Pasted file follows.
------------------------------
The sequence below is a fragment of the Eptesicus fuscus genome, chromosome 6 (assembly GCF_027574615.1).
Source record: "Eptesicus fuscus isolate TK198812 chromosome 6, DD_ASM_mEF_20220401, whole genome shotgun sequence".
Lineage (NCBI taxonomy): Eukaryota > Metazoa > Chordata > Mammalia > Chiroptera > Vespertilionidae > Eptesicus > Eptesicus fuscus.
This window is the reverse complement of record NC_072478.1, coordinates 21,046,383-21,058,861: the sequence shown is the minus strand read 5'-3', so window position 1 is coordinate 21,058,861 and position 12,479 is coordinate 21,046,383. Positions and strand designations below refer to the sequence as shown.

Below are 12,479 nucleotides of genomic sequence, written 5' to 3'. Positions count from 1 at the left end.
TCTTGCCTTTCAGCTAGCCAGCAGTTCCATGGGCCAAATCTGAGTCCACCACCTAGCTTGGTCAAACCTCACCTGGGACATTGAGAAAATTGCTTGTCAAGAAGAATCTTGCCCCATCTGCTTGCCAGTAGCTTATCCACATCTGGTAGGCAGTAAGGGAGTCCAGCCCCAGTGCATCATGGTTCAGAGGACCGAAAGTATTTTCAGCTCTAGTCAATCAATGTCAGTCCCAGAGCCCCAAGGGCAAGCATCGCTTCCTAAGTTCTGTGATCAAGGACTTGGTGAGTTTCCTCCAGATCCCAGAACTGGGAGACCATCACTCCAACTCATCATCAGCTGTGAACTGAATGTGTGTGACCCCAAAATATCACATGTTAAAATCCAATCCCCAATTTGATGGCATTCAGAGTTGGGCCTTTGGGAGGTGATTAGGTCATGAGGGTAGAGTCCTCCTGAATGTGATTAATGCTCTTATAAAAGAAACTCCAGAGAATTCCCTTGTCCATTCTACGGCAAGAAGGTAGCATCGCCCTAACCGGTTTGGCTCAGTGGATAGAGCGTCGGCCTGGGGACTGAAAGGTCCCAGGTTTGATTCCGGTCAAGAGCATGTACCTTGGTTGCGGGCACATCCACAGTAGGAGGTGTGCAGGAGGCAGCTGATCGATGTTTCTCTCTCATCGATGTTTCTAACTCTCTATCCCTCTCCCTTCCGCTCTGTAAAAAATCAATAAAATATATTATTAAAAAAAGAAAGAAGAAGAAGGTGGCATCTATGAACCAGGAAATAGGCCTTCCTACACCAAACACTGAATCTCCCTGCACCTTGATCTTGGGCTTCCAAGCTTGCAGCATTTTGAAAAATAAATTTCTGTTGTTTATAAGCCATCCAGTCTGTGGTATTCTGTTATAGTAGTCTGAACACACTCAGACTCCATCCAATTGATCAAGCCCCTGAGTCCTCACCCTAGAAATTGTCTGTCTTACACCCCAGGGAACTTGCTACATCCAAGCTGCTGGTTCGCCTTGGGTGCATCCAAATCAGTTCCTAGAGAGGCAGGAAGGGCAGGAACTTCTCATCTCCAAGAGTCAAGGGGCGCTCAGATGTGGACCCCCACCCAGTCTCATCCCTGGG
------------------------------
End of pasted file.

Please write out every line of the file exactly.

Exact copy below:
The sequence below is a fragment of the Eptesicus fuscus genome, chromosome 6 (assembly GCF_027574615.1).
Source record: "Eptesicus fuscus isolate TK198812 chromosome 6, DD_ASM_mEF_20220401, whole genome shotgun sequence".
Lineage (NCBI taxonomy): Eukaryota > Metazoa > Chordata > Mammalia > Chiroptera > Vespertilionidae > Eptesicus > Eptesicus fuscus.
This window is the reverse complement of record NC_072478.1, coordinates 21,046,383-21,058,861: the sequence shown is the minus strand read 5'-3', so window position 1 is coordinate 21,058,861 and position 12,479 is coordinate 21,046,383. Positions and strand designations below refer to the sequence as shown.

Below are 12,479 nucleotides of genomic sequence, written 5' to 3'. Positions count from 1 at the left end.
TCTTGCCTTTCAGCTAGCCAGCAGTTCCATGGGCCAAATCTGAGTCCACCACCTAGCTTGGTCAAACCTCACCTGGGACATTGAGAAAATTGCTTGTCAAGAAGAATCTTGCCCCATCTGCTTGCCAGTAGCTTATCCACATCTGGTAGGCAGTAAGGGAGTCCAGCCCCAGTGCATCATGGTTCAGAGGACCGAAAGTATTTTCAGCTCTAGTCAATCAATGTCAGTCCCAGAGCCCCAAGGGCAAGCATCGCTTCCTAAGTTCTGTGATCAAGGACTTGGTGAGTTTCCTCCAGATCCCAGAACTGGGAGACCATCACTCCAACTCATCATCAGCTGTGAACTGAATGTGTGTGACCCCAAAATATCACATGTTAAAATCCAATCCCCAATTTGATGGCATTCAGAGTTGGGCCTTTGGGAGGTGATTAGGTCATGAGGGTAGAGTCCTCCTGAATGTGATTAATGCTCTTATAAAAGAAACTCCAGAGAATTCCCTTGTCCATTCTACGGCAAGAAGGTAGCATCGCCCTAACCGGTTTGGCTCAGTGGATAGAGCGTCGGCCTGGGGACTGAAAGGTCCCAGGTTTGATTCCGGTCAAGAGCATGTACCTTGGTTGCGGGCACATCCACAGTAGGAGGTGTGCAGGAGGCAGCTGATCGATGTTTCTCTCTCATCGATGTTTCTAACTCTCTATCCCTCTCCCTTCCGCTCTGTAAAAAATCAATAAAATATATTATTAAAAAAAGAAAGAAGAAGAAGGTGGCATCTATGAACCAGGAAATAGGCCTTCCTACACCAAACACTGAATCTCCCTGCACCTTGATCTTGGGCTTCCAAGCTTGCAGCATTTTGAAAAATAAATTTCTGTTGTTTATAAGCCATCCAGTCTGTGGTATTCTGTTATAGTAGTCTGAACACACTCAGACTCCATCCAATTGATCAAGCCCCTGAGTCCTCACCCTAGAAATTGTCTGTCTTACACCCCAGGGAACTTGCTACATCCAAGCTGCTGGTTCGCCTTGGGTGCATCCAAATCAGTTCCTAGAGAGGCAGGAAGGGCAGGAACTTCTCATCTCCAAGAGTCAAGGGGCGCTCAGATGTGGACCCCCACCCAGTCTCATCCCTGGG